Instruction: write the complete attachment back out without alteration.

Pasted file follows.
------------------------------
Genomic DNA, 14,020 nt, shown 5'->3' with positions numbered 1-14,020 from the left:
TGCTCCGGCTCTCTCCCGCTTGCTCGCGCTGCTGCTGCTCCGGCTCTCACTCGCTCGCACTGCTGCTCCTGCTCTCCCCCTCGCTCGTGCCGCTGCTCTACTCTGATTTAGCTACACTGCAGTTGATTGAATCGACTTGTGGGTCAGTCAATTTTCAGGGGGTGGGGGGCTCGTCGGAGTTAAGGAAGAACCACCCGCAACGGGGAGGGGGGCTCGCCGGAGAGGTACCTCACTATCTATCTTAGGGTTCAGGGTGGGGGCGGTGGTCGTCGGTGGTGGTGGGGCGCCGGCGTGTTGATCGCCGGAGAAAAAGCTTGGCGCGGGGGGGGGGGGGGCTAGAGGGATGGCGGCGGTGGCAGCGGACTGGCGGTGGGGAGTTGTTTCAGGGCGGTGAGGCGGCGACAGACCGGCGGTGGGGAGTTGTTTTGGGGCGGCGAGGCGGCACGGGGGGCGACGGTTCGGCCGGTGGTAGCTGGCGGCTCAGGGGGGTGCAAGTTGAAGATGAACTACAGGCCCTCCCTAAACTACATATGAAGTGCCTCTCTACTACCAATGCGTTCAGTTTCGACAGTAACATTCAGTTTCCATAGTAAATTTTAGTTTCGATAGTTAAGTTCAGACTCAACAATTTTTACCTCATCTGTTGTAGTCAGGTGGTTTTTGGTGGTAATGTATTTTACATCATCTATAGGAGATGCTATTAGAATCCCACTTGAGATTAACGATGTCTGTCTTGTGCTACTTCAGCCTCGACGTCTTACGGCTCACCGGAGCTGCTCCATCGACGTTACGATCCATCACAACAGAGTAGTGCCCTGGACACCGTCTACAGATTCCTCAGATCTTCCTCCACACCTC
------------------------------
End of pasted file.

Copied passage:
Genomic DNA, 14,020 nt, shown 5'->3' with positions numbered 1-14,020 from the left:
TGCTCCGGCTCTCTCCCGCTTGCTCGCGCTGCTGCTGCTCCGGCTCTCACTCGCTCGCACTGCTGCTCCTGCTCTCCCCCTCGCTCGTGCCGCTGCTCTACTCTGATTTAGCTACACTGCAGTTGATTGAATCGACTTGTGGGTCAGTCAATTTTCAGGGGGTGGGGGGCTCGTCGGAGTTAAGGAAGAACCACCCGCAACGGGGAGGGGGGCTCGCCGGAGAGGTACCTCACTATCTATCTTAGGGTTCAGGGTGGGGGCGGTGGTCGTCGGTGGTGGTGGGGCGCCGGCGTGTTGATCGCCGGAGAAAAAGCTTGGCGCGGGGGGGGGGGGGGCTAGAGGGATGGCGGCGGTGGCAGCGGACTGGCGGTGGGGAGTTGTTTCAGGGCGGTGAGGCGGCGACAGACCGGCGGTGGGGAGTTGTTTTGGGGCGGCGAGGCGGCACGGGGGGCGACGGTTCGGCCGGTGGTAGCTGGCGGCTCAGGGGGGTGCAAGTTGAAGATGAACTACAGGCCCTCCCTAAACTACATATGAAGTGCCTCTCTACTACCAATGCGTTCAGTTTCGACAGTAACATTCAGTTTCCATAGTAAATTTTAGTTTCGATAGTTAAGTTCAGACTCAACAATTTTTACCTCATCTGTTGTAGTCAGGTGGTTTTTGGTGGTAATGTATTTTACATCATCTATAGGAGATGCTATTAGAATCCCACTTGAGATTAACGATGTCTGTCTTGTGCTACTTCAGCCTCGACGTCTTACGGCTCACCGGAGCTGCTCCATCGACGTTACGATCCATCACAACAGAGTAGTGCCCTGGACACCGTCTACAGATTCCTCAGATCTTCCTCCACACCTC